These include maintaining biosecurity, selecting for performance and fertility, maintaining a strict vaccination programme, measuring through trials such as phase-D tests, ensuring fertility, and implementing traceability.

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About 99% of the cattle in the commercial side of the business are Bonsmara, and 1% to 2% of the weaker cows are crossed with Charolais bulls. This is gradually being phased out, however. Ferreira says that while there is much to be said for hybrid vigour, it may put fertility at risk.

“The problem is the females, which we found were 20% to 30% less fertile on the same feed.”

He strives for good build that is still balanced by other traits.

“You can easily push build in a direction, saying this is the ideal shape, breadth, muscling and meat quantity, but that animal might not be fertile.”

He is a strong advocate for red cattle, which he says remain the “champions”; the cows calve easily and regularly every year and the resulting progeny are animals that grow rapidly to their optimal weight. This allows for expansion potential.

“How else are you going to grow [your business]? You need to get more calves on the ground,” he says.

He achieves a weaning percentage of about 90% throughout his herd.

Technology used precisely right 
Ferreira stresses that while precision farming and technology are important, these tools need to be used properly and precisely to achieve their full potential.

There are several production herds on the farm and every animal is assigned a number. In addition, every stud animal has an electronic ear tag.

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Ferreira uses best linear unbiased prediction (BLUP) values and genomics to evaluate and optimise performance. He also keeps computerised records.

“It’s about doing the right thing at the right time,” he says.

Nonetheless, he is forced to spend a large sum from time to time on unexpected interventions, such as preventing frost damage during flowering in his apple orchards.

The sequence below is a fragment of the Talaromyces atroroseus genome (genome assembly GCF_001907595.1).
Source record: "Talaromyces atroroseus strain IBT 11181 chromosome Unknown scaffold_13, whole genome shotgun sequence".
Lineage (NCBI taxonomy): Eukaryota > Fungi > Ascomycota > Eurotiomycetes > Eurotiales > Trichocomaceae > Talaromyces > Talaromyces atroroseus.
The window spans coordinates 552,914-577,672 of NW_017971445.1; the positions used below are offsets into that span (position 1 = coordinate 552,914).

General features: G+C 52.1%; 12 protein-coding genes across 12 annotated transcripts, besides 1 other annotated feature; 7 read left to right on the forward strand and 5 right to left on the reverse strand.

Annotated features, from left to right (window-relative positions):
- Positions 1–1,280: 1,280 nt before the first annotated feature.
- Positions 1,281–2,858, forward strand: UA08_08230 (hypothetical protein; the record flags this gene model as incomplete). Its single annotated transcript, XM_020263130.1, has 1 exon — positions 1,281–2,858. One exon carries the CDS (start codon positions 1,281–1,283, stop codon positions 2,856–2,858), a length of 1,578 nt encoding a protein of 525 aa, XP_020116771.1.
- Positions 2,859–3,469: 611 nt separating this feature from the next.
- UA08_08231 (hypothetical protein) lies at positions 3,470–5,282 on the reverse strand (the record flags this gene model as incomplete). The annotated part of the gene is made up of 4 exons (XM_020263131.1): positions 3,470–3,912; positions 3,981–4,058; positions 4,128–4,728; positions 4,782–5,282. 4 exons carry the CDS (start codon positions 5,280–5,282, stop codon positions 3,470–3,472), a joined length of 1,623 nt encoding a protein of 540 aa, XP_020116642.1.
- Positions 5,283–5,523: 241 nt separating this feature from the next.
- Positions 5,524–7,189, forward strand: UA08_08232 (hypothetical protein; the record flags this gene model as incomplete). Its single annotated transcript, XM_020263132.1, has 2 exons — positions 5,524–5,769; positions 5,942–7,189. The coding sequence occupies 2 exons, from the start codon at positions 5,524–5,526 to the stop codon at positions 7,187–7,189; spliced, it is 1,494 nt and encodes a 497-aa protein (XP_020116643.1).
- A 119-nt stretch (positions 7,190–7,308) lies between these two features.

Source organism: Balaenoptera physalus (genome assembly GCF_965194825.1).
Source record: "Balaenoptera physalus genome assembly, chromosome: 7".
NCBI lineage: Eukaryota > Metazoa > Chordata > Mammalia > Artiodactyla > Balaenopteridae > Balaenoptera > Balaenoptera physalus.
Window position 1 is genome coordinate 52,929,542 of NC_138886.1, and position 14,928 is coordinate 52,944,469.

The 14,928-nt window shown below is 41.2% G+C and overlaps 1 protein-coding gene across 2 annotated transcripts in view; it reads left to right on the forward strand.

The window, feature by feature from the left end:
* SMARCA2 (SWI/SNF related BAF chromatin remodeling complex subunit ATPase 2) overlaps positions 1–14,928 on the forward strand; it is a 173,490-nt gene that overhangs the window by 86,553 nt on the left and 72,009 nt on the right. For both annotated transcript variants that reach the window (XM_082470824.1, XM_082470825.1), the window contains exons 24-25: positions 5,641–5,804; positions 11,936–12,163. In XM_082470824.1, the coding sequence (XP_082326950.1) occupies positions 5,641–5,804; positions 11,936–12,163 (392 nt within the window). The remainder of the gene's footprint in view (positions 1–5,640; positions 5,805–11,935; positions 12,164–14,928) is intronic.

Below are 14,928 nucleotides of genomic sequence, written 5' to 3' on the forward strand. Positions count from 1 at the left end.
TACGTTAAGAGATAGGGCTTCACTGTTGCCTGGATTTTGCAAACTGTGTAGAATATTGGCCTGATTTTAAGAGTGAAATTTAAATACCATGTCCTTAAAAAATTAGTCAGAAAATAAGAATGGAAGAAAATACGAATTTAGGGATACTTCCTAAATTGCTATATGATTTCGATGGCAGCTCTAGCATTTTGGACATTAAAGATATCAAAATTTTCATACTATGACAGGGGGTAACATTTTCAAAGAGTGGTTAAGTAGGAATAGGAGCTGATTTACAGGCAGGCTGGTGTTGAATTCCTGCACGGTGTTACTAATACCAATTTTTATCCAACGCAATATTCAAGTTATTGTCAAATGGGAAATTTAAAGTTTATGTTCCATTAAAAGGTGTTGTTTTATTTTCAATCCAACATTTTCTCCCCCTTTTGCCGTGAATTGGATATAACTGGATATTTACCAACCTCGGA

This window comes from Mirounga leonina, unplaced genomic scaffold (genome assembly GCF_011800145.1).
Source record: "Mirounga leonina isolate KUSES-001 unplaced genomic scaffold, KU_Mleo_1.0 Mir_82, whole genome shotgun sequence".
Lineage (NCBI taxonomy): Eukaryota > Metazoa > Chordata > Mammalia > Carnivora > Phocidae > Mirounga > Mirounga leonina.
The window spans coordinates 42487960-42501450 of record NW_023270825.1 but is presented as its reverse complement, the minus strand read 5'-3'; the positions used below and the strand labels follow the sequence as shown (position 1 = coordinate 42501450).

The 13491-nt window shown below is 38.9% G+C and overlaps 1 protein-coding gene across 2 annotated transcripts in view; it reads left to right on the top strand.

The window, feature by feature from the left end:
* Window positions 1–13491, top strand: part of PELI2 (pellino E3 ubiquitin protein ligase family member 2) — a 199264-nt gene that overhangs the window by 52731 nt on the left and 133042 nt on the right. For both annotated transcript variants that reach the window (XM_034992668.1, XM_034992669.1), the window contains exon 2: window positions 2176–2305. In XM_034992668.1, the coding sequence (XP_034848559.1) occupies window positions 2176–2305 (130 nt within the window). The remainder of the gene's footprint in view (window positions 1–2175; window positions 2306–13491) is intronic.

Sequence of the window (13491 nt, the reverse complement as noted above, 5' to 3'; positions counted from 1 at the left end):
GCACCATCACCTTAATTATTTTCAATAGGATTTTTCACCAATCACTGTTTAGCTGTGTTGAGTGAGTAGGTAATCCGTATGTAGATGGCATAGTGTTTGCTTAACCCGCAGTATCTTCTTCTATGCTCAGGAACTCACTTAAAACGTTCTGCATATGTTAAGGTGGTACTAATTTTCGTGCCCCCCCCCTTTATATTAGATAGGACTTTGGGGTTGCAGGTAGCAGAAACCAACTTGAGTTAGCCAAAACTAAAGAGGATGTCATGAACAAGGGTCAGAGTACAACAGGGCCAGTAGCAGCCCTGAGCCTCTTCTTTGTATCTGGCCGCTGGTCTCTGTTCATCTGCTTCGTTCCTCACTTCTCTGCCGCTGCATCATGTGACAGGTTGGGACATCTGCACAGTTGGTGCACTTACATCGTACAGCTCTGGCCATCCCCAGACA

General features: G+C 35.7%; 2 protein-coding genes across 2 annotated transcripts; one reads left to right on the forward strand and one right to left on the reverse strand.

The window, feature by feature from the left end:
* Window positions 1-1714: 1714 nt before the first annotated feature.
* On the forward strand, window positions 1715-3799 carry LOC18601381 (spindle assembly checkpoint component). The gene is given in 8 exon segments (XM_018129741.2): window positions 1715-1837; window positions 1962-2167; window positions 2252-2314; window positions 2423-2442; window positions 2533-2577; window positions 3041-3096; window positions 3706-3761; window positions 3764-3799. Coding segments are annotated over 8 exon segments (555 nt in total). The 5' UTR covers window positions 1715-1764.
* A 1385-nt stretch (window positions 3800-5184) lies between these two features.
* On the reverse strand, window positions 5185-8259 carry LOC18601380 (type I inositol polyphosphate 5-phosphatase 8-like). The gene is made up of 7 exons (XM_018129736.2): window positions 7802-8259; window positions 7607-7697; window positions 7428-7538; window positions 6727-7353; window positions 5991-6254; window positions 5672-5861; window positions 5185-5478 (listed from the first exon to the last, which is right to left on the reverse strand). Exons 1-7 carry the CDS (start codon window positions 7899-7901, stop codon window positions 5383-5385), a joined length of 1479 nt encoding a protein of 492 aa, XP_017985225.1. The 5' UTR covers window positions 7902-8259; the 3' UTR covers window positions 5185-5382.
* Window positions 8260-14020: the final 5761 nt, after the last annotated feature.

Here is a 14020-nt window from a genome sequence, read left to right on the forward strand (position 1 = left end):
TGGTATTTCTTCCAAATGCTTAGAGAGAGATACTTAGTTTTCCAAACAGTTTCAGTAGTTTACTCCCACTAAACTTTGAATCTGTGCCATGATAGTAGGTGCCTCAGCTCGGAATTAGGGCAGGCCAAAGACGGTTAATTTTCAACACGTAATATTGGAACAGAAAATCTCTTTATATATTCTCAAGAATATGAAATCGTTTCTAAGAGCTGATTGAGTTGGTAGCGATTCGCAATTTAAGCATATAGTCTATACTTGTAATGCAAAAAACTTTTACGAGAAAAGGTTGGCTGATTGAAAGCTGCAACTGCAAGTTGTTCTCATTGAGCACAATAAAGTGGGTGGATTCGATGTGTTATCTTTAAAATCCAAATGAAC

Pruning equipment
Nelius Ferreira has invested in powered pruning equipment, which he says allows for greater precision. It is also less strenuous for staff to operate.

For this, he contracts a helicopter with a pilot licensed for night-flying to break the inversion layer over his orchards. The helicopter’s rotor mixes the warm and cold air, limiting frost damage, a practice that was pioneered in Europe.

This might seem extreme, but the shade cloth over the trees protects only against hail, not frost, and untimely frost could wipe out a crop overnight.

“Compared with what I could lose, the cost is worth it,” he says.

Other innovations are simpler but equally important. They include using artificial insemination to add the genetics of a single bull to his herd.

For Ferreira, however, the key factor is achieving the desired results.

“It must work. It doesn’t make sense to talk about precision if you aren’t meeting with success.”

A bright future
He is optimistic about the future and says part of the reason he enjoys being a farmer is that he is working for his children and grandchildren. This includes building up his business and being involved in organised agriculture.

A passionate farmer, he says: “Farming is in my blood.” He realises, however, it is first and foremost a business that has to make a profit, and it cannot be pursued simply for the love of it. “It’s not just fun and games,” he says.

He adds that the South African agriculture sector needs dedicated farmers who have what it takes to compete in the global market.

He is upbeat about the future of the sector in South Africa, and has demonstrated this by investing in more land and planting new apple trees.

While he realises that he has no control over risks such as politics or the weather, he says he still arrives home to his wife Jomarli and his sons Cornel, 6, and Jean, 4, with a positive attitude towards his business, and he hopes this will inspire his sons to also farm one day.

“Everything we’re doing is for our children,” he says.

Email Nelius Ferreira at [email protected].